Girl’s leg amputated after Alton Towers crash
Smiler rollercoaster at Alton Towers, picture courtesy of @WMAS (West Midlands Ambulance Service)
A 17-year-old girl has had her leg amputated following a rollercoaster crash at Alton Towers.
Leah Washington was on the front row of the Smiler ride which crashed into an empty carriage in front of it. Three other people, who were also in the front row, sustained serious leg injuries, while a fifth person is being treated for internal injuries.
The theme park reopened earlier today, six days after the crash, but the ride remains closed.
Ms Washington’s father, David Washington, from Barnsley, said: “Leah has suffered a life-changing injury and now has many months of rehabilitation ahead of her.”
Her leg was amputated above the left knee and she also suffered a fractured left hand.
Alton Towers said it was “deeply saddened” by the news, adding it will “provide full support to all of those involved now, and throughout their recovery and rehabilitation”.
On Friday, the Health and Safety Executive announced that the carriages involved in the incident on 2 June were transported to the Health and Safety Laboratory in Buxton for further analysis.
A prohibition notice was served on the rollercoaster stopping its use until action was taken to deal with the cause of the failure.
Neil Craig, Head of Operations for HSE in the Midlands said: “The Notice is specific to the ‘Smiler’ ride and does not affect other rides at the park. HSE expects the park operator to apply any early learning from the incident to wider risk management at the site.
“The decision about when to re-open the Park is for the owners to make.”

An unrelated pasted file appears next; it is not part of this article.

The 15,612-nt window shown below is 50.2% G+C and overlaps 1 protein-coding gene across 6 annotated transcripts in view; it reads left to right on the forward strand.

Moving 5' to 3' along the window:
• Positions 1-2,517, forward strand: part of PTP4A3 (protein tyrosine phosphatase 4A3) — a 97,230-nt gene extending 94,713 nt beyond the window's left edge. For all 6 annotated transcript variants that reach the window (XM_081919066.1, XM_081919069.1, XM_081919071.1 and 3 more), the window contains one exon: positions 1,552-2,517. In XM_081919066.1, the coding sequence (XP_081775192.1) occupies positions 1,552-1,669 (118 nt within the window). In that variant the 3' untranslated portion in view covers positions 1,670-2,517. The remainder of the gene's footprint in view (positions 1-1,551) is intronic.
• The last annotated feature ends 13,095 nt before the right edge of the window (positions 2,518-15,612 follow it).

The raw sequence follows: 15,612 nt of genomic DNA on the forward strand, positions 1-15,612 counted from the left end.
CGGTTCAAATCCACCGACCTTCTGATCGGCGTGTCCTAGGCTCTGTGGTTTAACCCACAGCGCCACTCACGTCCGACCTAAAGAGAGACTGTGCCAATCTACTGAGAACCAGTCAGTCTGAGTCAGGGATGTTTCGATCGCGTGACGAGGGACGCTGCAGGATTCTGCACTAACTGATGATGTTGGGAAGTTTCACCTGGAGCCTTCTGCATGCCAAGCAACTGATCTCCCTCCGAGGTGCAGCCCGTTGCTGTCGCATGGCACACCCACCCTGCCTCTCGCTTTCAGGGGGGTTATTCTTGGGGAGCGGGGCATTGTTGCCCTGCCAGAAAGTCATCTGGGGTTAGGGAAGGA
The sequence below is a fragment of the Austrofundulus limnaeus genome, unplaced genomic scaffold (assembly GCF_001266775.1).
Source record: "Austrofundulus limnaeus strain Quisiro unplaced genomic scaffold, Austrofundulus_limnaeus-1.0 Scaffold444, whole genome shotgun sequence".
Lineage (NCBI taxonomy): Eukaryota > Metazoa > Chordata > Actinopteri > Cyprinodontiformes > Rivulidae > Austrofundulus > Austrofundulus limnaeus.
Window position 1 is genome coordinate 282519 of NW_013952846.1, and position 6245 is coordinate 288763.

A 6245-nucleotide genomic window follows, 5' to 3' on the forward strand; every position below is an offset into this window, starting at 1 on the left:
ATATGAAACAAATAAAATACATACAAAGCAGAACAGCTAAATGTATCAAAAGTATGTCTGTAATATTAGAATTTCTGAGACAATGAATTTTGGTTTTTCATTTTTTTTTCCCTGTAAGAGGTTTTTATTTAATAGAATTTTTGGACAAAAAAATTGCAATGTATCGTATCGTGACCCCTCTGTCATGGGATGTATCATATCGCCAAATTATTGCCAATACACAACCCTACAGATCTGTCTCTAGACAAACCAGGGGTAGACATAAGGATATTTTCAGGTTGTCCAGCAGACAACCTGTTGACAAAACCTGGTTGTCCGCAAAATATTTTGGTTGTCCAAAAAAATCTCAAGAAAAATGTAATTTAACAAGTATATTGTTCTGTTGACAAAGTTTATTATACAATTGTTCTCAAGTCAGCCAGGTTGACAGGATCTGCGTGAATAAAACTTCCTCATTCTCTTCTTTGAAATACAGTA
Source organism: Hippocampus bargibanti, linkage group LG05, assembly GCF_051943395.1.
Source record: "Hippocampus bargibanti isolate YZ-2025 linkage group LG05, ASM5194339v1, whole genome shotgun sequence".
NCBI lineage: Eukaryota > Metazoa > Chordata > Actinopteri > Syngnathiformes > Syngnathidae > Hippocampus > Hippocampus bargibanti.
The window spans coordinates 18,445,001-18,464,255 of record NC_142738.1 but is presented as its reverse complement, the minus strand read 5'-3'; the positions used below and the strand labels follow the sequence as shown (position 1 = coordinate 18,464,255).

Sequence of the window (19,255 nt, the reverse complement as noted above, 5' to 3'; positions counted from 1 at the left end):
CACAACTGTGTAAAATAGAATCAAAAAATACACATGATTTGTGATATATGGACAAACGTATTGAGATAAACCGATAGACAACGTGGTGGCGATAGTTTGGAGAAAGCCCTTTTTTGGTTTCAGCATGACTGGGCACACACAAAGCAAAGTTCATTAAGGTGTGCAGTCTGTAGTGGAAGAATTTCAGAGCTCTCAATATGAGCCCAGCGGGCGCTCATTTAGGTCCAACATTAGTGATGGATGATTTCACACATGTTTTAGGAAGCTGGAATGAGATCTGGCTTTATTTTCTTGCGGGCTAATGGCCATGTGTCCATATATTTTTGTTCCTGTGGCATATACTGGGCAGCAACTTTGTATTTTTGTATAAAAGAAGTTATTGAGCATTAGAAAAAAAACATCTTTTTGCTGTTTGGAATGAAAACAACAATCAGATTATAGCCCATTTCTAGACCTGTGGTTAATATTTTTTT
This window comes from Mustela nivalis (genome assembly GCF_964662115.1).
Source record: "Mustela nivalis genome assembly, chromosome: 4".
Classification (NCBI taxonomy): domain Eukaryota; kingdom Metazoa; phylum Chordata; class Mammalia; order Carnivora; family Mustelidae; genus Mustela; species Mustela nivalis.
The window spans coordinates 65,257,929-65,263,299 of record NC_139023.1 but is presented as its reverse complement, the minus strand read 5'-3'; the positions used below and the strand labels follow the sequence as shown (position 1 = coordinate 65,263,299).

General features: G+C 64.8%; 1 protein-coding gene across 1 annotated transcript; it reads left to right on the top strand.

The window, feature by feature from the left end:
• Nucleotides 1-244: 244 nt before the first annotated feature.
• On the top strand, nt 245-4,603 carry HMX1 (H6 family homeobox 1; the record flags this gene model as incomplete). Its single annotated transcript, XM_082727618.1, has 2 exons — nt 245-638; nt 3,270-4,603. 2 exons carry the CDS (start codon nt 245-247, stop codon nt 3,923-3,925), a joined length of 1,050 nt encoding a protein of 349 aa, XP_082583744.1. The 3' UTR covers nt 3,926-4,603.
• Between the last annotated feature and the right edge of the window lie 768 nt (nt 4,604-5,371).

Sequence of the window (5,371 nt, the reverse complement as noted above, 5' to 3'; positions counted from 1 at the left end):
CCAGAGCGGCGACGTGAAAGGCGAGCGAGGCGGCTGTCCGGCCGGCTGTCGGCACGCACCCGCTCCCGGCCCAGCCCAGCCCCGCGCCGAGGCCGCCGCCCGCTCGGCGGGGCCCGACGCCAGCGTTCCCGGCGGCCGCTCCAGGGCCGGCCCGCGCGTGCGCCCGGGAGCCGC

It is understood four people hurt in the crash are being treated in hospital for serious leg injuries.
Owners Merlin Entertainments Ltd said it had carried out “a thorough review” of operating and safety procedures.
According to the BBC, a number of people who had pre-booked tickets for Monday have said they will not now attend.
Student Louise Riley, who had planned to visit Alton Towers with a group of friends, said they did not want to feel “like guinea pigs” on the first day since the accident.
“We’re quite a bit nervous that other rides have been closed as well,” she said. “It makes you question the safety of all the rides.”
Merlin Entertainments Ltd chief executive Nick Varney said Tuesday’s crash was the first accident in the company’s history and it had introduced extra safety measures at its theme parks.
Alton Towers has said anyone with pre-booked tickets could get a full refund if they did not want to visit.
The X-Sector of the theme park – which houses the Smiler, Enterprise and Oblivion rides- will remain shut until further notice, as part of the HSE investigation.
The Spinball ride will also be closed until enhanced safety protocols have been implemented.
Two rides currently closed at Merlin-owned Thorpe Park and Chessington World of Adventures, both in Surrey, are expected to reopen soon.
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